16. SGLT2 inhibitors: are they safe?

    PubMed

    Filippas-Ntekouan, Sebastian; Filippatos, Theodosios D; Elisaf, Moses S

    2018-01-01

    Sodium-glucose linked transporter type 2 (SGLT2) inhibitors are a relatively new class of antidiabetic drugs with positive cardiovascular and kidney effects. The aim of this review is to present the safety issues associated with SGLT2 inhibitors. Urogenital infections are the most frequently encountered adverse events, although tend to be mild to moderate and are easily manageable with standard treatment. Although no increased acute kidney injury risk was evident in the major trials, the mechanism of action of these drugs requires caution when they are administered in patients with extracellular volume depletion or with drugs affecting renal hemodynamics. Canagliflozin raised the risk of amputations and the rate of fractures in the CANVAS trial, although more data are necessary before drawing definite conclusions. The risk of euglycemic diabetic ketoacidosis seems to be minimal when the drugs are prescribed properly. Regarding other adverse events, SGLT2 inhibitors do not increase the risk of hypoglycemia even when co-administered with insulin, but a decrease in the dose of sulphonylureas may be needed. The available data do not point to a causative role of SGLT2 inhibitors on malignancy risk, however, these drugs should be used with caution in patients with known hematuria or history of bladder cancer. SGLT2 inhibitors seem to be safe and effective in the treatment of diabetes but more studies are required to assess their long-term safety.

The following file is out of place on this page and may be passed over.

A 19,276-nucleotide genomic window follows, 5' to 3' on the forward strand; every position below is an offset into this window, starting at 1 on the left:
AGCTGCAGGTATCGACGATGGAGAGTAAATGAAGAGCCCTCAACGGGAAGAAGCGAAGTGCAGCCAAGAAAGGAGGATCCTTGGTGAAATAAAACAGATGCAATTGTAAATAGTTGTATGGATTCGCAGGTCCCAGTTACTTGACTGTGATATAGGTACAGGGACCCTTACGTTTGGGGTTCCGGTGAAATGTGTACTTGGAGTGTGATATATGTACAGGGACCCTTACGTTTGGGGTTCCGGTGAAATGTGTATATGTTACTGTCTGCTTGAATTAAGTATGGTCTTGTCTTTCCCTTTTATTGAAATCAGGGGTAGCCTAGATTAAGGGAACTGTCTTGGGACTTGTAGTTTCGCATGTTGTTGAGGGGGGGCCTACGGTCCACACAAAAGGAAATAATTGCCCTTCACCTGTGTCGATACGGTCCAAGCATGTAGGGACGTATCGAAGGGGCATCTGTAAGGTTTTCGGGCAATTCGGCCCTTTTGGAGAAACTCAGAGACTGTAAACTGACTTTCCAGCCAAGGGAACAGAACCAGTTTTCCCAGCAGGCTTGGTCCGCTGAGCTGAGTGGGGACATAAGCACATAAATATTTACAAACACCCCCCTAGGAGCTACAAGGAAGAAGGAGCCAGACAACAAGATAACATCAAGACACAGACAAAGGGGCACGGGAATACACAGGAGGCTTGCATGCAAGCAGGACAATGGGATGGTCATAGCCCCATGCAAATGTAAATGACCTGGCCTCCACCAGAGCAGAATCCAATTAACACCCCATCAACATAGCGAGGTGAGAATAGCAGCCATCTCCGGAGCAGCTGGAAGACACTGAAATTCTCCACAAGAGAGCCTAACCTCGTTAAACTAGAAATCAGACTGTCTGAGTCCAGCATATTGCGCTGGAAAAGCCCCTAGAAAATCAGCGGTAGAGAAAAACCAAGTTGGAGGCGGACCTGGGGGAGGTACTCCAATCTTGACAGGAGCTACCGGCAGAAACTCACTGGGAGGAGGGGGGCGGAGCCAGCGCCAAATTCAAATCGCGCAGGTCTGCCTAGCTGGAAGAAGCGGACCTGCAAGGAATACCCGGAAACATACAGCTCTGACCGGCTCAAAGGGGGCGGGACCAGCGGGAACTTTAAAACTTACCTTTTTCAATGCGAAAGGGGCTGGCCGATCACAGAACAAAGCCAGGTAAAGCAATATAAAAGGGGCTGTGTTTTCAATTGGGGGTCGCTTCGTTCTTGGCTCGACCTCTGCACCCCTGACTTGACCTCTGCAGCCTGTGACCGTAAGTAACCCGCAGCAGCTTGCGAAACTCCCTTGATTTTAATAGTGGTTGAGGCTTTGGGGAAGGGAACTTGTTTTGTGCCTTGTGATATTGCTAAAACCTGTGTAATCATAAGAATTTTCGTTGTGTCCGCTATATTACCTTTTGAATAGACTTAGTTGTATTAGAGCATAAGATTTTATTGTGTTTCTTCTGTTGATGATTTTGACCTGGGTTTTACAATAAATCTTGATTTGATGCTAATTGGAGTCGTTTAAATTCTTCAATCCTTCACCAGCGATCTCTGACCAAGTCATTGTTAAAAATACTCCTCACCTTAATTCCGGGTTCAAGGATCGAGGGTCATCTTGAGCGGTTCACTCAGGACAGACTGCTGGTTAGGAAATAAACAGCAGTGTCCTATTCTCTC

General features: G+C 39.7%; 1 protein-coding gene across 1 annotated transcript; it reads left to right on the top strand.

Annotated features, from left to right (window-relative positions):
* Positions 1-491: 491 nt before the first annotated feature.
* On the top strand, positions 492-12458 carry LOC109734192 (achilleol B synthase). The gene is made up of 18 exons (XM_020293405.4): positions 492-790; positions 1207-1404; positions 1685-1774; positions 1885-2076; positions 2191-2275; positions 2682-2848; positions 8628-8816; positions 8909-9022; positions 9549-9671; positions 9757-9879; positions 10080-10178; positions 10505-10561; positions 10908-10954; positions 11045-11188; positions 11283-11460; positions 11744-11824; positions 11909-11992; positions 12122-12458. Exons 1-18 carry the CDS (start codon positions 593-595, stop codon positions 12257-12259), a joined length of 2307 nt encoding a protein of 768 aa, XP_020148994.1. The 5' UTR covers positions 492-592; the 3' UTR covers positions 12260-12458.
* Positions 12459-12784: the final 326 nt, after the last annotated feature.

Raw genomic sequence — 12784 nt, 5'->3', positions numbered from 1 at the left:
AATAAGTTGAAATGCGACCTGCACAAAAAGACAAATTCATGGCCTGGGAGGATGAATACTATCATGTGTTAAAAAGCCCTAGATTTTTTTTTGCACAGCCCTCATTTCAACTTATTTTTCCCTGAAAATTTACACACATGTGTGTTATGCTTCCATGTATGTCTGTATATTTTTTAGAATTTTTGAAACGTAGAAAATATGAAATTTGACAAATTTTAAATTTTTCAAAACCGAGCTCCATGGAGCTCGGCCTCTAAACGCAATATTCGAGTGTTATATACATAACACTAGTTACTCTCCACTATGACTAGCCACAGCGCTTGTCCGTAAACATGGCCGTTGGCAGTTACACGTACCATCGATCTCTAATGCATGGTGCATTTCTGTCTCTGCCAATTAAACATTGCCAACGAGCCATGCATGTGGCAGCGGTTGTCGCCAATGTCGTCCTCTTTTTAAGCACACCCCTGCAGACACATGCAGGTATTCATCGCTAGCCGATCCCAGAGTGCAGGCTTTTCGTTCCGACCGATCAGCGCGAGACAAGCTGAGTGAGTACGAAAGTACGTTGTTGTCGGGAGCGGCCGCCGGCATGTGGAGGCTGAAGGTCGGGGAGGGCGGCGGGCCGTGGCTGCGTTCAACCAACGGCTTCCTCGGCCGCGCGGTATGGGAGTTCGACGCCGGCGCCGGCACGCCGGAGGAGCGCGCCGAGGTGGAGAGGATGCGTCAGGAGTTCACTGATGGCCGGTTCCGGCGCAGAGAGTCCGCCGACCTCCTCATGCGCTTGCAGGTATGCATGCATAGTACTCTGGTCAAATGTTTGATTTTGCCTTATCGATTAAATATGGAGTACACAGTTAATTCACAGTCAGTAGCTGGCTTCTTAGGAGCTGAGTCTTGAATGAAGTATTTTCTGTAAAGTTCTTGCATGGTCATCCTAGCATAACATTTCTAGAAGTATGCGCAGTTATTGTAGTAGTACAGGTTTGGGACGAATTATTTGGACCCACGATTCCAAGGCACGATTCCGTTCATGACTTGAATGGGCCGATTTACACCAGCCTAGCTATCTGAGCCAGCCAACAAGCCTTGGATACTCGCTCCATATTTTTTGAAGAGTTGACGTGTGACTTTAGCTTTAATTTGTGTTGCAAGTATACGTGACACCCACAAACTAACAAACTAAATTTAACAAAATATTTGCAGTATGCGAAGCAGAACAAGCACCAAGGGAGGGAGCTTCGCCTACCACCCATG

17. NADPH oxidase inhibitors: a patent review.

    PubMed

    Kim, Jung-Ae; Neupane, Ganesh Prasad; Lee, Eung Seok; Jeong, Byeong-Seon; Park, Byung Chul; Thapa, Pritam

    2011-08-01